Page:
Plans to improve the San Juan coal plant in northwest New Mexico and use carbon capture to make it a clean operation are being criticized in a new report.
Investors in Enchant Energy’s project are being told the company is underestimating the cost of the project and could be at risk for up to $450 million.
The Institute for Energy Economics and Financial Analysis says Enchant lowballed cost estimates and overestimated the plant’s capacity factor.
Enchant’s estimates are based on analysis from engineering firm Sargent and Lundy, and the company said it is confident in those results. “We have done our homework and we’ve had access to data that [IEEFA hasn’t] had,” Enchant Chief Operating Officer Peter Mandelstam told Utility Dive.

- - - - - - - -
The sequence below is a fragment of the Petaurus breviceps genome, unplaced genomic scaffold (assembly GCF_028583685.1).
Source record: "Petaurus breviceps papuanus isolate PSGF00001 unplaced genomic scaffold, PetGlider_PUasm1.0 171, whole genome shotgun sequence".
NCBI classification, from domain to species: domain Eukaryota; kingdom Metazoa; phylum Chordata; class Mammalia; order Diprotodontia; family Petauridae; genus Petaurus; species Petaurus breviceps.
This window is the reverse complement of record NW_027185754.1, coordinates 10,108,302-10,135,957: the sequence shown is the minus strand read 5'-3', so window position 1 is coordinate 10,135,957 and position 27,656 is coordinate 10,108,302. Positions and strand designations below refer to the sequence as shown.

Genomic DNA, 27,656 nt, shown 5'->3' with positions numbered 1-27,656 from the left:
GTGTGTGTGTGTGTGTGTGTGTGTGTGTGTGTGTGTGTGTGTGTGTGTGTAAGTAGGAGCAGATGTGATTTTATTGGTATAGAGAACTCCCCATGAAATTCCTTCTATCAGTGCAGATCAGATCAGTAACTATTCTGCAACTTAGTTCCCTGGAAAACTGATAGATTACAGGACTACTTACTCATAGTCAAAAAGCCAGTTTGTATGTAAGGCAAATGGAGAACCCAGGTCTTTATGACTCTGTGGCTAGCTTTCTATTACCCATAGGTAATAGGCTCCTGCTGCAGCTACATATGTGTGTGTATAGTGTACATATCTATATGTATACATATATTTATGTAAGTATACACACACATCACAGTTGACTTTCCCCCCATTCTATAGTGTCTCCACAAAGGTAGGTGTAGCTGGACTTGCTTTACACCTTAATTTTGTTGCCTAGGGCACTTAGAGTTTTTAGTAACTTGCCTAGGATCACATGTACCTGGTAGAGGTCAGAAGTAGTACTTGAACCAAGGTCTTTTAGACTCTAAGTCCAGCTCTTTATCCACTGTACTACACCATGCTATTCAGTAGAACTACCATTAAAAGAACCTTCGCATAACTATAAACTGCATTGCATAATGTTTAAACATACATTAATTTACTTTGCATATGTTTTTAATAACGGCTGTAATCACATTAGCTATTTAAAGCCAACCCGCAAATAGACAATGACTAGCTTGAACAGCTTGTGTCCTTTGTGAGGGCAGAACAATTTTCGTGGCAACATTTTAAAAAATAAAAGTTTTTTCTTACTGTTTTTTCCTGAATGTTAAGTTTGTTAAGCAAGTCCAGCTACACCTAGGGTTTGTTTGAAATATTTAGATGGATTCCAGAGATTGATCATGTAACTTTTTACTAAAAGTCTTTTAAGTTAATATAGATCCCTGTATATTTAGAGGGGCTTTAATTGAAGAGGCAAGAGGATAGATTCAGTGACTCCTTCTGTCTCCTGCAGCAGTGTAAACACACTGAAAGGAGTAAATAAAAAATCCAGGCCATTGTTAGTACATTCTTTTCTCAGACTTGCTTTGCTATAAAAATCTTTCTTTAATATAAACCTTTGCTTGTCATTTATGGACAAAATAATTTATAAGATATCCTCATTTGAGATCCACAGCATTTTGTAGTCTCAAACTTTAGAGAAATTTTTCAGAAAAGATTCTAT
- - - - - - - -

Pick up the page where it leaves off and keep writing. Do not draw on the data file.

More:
The 847 MW San Juan plant is a fixture of the Farmington, New Mexico, community, providing economic benefits in jobs and taxes that the city is not ready to give up. In August 2019, the city formed an agreement with Enchant, allowing the company to take over 95% of the plant’s ownership, leaving the city with the remaining 5%.
Enchant estimates total retrofit costs will fall just under $1.3 billion, assuming the plant operates at 85% to 100% of its potential capacity over the next 12 years. Under that level of production, the company found it could capture 6 million tons of carbon per year — or 90% of the plant’s emissions, assuming the 85% capacity factor — and transport that carbon through the Cortez pipeline up to the Permian Basin to be used for enhanced oil recovery. Revenue from that CO2 is anticipated to range from $15-$20 per ton.
But IEEFA says the assumptions those numbers rely on are too optimistic, starting with the assumed capacity. The firm points out that only around 3% of coal-fired plants in the U.S. operated at such a high capacity factor in 2018, and the two remaining San Juan units have only operated around 63% since 2017, a gap PNM has noted as well.
Source: Utility Dive